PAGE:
Home' Air Force News : September 15th 2011 Contents 13
September 15, 2011
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FLGOFF Cath Friend
THE sun had just started to peek over
the homemaker centre at Baulkham
Hills, NSW, and already the Air Force
support team was at work, directing
traffic to the official start line of the
Variety the Children's Charity NSW
Directing traffic does not seem so
unusual until you see the cars enter
the start area. The first car through, a
1970 Ford Fairlane, driven by team
'The Hippies', arrived with its loud-
speakers blaring the Mamas & The
Papas. Smoke poured out its windows
as an arm emerged from the driver's
side, giving the Air Force member a
peace sign. A voice asks, "Hey man,
want a cookie?"
Another 118 cars filed through the
start area, ranging from a Navy subma-
rine to the Flintstones.
Teams displayed just as much crea-
tivity in their costumes as they did with
This year's Bash, which started
on August 6, covered more than
5400km over 11 days through some
of Australia's most remote regions,
en route to Australia's most westerly
point at Buccaneer Rock, Broome.
While there are few rules, blatant
cheating and bribery are not only
allowed, but are actively encouraged.
For the past 20 years Air Force has
supported the Variety NSW Bash by
supplying medics and mechanics.
This year Air Force provided
medical, logistical and mechanical
Most of the team were first-time
Bashers, with no idea what they had
signed up for, except the knowledge
that they would be helping Australia's
leading children's charity, doing the
miles for the smiles.
Air Force mechanics LAC Phillip
Webb and CPL Aaron Bray had the
mammoth task of patching up cars
that often looked like they were
beyond repair. LAC Webb said there
were days they did not get into camp
"The Variety teams would always
have a hot feed and a cold beer ready.
They were so thankful for our help,
yet we were the ones pinching our-
selves being on such an amazing trip,"
LAC Webb said.
LACW Mylie White had only just
returned from an exercise at Timber
Creek in the Northern Territory when
Doing miles for smiles
she learned she would be heading back
through there as a medic with the Bash.
Her main job was to support the
two NSW paramedics and the Bash
doctor who was travelling in the Bash
Air Force team leader WOFF
Kevin Leahy said the medical crew's
support was vital for the Bash entrants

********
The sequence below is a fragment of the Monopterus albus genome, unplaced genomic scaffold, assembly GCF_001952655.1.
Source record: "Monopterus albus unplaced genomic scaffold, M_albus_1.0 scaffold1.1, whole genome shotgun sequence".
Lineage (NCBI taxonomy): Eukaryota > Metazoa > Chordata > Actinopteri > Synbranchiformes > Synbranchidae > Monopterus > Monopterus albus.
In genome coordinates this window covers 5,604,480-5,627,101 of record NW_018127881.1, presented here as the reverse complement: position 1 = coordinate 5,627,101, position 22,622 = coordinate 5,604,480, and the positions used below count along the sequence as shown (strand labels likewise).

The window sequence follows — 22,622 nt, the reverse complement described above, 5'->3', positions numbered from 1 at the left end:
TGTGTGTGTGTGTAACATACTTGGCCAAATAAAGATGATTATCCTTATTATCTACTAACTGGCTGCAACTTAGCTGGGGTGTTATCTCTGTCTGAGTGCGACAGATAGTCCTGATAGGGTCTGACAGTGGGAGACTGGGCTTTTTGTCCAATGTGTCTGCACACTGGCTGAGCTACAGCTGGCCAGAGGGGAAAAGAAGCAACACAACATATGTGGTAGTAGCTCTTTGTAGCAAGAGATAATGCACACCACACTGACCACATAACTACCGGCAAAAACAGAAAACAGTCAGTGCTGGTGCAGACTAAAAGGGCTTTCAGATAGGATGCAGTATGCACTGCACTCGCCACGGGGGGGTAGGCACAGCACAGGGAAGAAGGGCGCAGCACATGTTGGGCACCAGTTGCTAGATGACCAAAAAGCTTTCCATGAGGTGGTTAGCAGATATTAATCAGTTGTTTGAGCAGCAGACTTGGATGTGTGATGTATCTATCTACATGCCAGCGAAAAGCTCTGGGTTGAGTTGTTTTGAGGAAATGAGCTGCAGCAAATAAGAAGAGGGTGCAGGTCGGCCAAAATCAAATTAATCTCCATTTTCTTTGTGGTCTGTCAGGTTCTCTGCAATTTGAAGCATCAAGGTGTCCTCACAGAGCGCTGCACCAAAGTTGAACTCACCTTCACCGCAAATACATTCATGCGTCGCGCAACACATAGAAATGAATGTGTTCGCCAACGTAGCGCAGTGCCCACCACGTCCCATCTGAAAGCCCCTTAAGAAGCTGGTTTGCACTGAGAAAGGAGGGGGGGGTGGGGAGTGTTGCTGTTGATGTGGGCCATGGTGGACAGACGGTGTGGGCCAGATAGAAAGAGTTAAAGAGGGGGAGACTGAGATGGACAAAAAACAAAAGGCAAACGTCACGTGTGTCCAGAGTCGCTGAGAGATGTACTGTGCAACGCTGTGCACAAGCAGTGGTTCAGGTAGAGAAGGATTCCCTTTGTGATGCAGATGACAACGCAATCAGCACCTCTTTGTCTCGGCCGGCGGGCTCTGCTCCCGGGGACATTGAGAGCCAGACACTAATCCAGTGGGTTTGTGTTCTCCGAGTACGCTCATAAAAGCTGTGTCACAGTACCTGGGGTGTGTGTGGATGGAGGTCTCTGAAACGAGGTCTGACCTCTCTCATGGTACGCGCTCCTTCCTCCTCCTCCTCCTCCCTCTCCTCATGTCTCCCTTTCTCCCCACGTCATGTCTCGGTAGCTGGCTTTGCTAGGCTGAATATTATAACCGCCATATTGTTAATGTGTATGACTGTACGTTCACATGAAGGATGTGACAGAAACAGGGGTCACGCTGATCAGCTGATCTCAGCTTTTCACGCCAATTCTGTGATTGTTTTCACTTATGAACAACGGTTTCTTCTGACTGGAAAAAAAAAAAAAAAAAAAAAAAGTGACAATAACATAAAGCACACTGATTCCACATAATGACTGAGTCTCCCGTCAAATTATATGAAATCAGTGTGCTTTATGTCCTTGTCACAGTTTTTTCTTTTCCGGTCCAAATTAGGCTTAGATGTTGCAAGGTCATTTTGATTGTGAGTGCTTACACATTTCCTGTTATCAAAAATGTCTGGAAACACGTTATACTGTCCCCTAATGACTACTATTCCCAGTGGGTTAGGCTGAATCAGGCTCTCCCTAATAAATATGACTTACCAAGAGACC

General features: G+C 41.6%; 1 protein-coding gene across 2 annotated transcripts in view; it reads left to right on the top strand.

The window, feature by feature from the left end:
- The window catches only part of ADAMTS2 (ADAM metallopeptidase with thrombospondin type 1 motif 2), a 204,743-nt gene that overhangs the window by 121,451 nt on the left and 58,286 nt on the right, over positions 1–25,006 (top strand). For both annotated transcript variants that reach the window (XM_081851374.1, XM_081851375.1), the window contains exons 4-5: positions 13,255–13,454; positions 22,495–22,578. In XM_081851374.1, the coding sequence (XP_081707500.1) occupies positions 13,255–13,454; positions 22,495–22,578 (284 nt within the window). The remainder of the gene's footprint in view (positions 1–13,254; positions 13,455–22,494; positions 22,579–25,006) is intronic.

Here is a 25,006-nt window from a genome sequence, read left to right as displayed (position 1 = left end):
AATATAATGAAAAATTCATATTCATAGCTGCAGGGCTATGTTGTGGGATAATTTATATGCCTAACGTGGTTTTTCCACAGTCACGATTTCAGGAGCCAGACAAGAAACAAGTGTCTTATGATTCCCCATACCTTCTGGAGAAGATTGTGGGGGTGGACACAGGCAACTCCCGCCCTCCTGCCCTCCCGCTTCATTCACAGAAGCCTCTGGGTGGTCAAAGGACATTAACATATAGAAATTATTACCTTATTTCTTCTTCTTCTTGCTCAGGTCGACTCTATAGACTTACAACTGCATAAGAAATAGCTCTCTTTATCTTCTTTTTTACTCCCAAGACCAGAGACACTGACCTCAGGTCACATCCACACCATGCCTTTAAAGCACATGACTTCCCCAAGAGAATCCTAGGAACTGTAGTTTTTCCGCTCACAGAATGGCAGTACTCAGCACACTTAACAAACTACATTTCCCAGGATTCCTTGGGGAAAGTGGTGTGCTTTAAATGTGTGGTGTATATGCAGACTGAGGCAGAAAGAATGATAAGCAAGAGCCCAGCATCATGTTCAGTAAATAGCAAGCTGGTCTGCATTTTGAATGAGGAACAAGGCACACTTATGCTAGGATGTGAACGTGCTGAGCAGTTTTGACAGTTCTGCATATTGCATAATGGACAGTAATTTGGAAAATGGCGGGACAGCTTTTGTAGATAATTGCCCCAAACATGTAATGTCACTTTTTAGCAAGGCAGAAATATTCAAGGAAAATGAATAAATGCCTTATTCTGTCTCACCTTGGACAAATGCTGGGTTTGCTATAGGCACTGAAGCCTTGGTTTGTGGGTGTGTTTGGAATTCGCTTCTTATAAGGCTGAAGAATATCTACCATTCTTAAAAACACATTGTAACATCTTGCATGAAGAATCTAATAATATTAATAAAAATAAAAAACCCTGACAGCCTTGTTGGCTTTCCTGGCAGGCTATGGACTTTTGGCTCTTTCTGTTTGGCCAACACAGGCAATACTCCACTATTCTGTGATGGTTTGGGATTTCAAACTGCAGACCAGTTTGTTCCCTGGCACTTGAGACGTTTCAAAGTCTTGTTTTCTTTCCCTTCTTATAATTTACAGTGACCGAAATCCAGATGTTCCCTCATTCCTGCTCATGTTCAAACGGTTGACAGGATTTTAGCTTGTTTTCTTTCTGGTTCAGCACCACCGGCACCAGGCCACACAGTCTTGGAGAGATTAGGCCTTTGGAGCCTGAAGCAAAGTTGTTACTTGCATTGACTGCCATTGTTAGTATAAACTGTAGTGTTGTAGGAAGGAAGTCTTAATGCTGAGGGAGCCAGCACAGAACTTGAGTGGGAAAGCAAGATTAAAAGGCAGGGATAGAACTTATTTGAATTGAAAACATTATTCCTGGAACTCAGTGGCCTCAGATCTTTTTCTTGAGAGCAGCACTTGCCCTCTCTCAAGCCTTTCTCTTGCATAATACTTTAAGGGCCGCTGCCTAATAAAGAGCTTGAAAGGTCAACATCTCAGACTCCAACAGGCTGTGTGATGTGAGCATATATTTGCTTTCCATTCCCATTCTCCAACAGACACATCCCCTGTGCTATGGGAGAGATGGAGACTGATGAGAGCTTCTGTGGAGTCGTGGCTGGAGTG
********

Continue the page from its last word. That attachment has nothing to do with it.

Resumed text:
and the event would not go ahead
without the assurance that medical
help was only minutes away.
"In one incident, a vehicle acci-
dent, it was all hands working to get
the occupants stabilised and on their
way to the nearest hospital. It was
over three hours by road, so there was
a lot of teamwork to get them safely
there," WOFF Leahy said.
He provided logistics support to
the Bash, and this year received a
Certificate of Appreciation for 20 years'
support to the fundraising event.
WOFF Leahy's big day was on the
Gibb River Road when a road train
was stuck on a creek crossing, block-
ing Bash vehicles.
Paramedics had been able to winch
the truck out of the creek, but not up
the hill, when he came to the rescue.
Connecting his Air Force Toyota
Landcruiser to the road train with a
snatch strap, WOFF Leahy went to
Bashers roared cheers of encourage-
ment as he successfully pulled the road
train up the dirt track and into a safe
area.The annual Variety NSW Bash is
Australia's most successful charity
motoring event, and the focal point of
fundraising efforts by many hundreds
of supporters of Variety.
This year the Bash raised $1.8 mil-
lion, which goes to help children who
are sick, disadvantaged or who have
Variety runs Bashes in most states. If
you are interested in getting a team
together and taking part, visit www.
Kevin Leahy with
the other Air Force
assisted in the
Variety Bash in
LACW Mylie White,
LAC Phillip Webb,
CPL Aaron Bray
and FLGOFF Cath
Friend. Photo: LACW
POSTCARDS FROM THE ROAD: Above, WOFF Kevin Leahy s big day was on the
Gibb River Road when a road train was stuck on a creek crossing; inset, a line-up of
Variety Bash vehicles.
Photos courtesy FLGOFF Cath Friend
Kevin Leahy with
FF Kevin Leahy's big day was on t
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